Self-Editing 201 with Professor VonnegutOctober 19, 2007 at 1:49 pm | Posted in editing, Meg, self-editing | 1 Comment
You’ve aced Self Editing 101 and eliminated all unnecessary words (adverbs, that, just, about, able, anyway, but, by, even, like, notice, of, realize, said, seems, so, some, still, then, very, etc.) and struggled through S-E 102 as you ‘actionized’ your passive voice. Now, it’s second year, folks, and time for an advanced lesson. Our guest professor is Kurt Vonnegut and his rules on writing short stories :
1. Use the time of a total stranger in such a way that he or she will not feel the time was wasted.
2. Give the reader at least one character he or she can root for.
3. Every character should want something, even if it is only a glass of water.
4. Every sentence must do one of two things — reveal character or advance the action.
5. Start as close to the end as possible.
6. Be a sadist. Now matter how sweet and innocent your leading characters, make awful things happen to them — in order that the reader may see what they are made of.
7. Write to please just one person. If you open a window and make love to the world, so to speak, your story will get pneumonia.
8. Give your readers as much information as possible as soon as possible. To heck with suspense. Readers should have such complete understanding of what is going on, where and why, that they could finish the story themselves, should cockroaches eat the last few pages. — Kurt Vonnegut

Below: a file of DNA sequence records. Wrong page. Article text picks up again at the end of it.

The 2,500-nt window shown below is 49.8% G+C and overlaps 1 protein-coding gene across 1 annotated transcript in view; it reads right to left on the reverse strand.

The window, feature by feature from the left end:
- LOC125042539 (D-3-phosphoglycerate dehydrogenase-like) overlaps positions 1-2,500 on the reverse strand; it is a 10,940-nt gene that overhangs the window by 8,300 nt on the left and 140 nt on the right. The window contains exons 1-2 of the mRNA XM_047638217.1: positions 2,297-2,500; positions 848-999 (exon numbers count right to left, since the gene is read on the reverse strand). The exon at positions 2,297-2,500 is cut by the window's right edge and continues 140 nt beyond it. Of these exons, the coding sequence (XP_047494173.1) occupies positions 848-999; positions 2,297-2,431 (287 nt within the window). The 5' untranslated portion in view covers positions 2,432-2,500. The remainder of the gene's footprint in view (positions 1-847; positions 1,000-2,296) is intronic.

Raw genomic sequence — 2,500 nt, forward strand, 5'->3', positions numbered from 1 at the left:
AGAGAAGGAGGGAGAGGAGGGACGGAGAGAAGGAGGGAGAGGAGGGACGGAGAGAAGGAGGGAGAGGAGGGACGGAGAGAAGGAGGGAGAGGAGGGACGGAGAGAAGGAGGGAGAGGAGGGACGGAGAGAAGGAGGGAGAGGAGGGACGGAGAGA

Now, I’m in the midst of applying this to my current ms. I wiped out a whole character because he wasted time making my main character turn over (she’s in the Caribbean and needed help sunbathing- yes, didn’t advance the action or reveal character either). I need to double check what my characters want- money, love, safety, etc. and then make sure every obstacle keeps them from this desire. (Writing is one of the only places you can unleash that inner bitch and be intentionally cruel! I love it!) And I need to make sure I have someone sympathetic enough to have the reader turning pages even through the bad scenes I missed.
But the last one, the rule about telling all, I think I will break this one. I don’t want the reader to know certain aspects of the book. I hate reading books that I can see the ending. Why waste my time? Isn’t the goal to write a book that people will stay up all night to get to the last page? I even love romances when I’m not sure whom the heroine will pick or if there will be a happy ending. So this rule I’ll break.
And rule breaking, that’s a topic for another blog, but if you want to break the rules, go for it. According to Wikipedia, my new favorite website for all things,Vonnegut qualifies this list by adding that the greatest American short story writer, Flannery O’Connor, broke all these rules except the first, and that great writers tend to do that.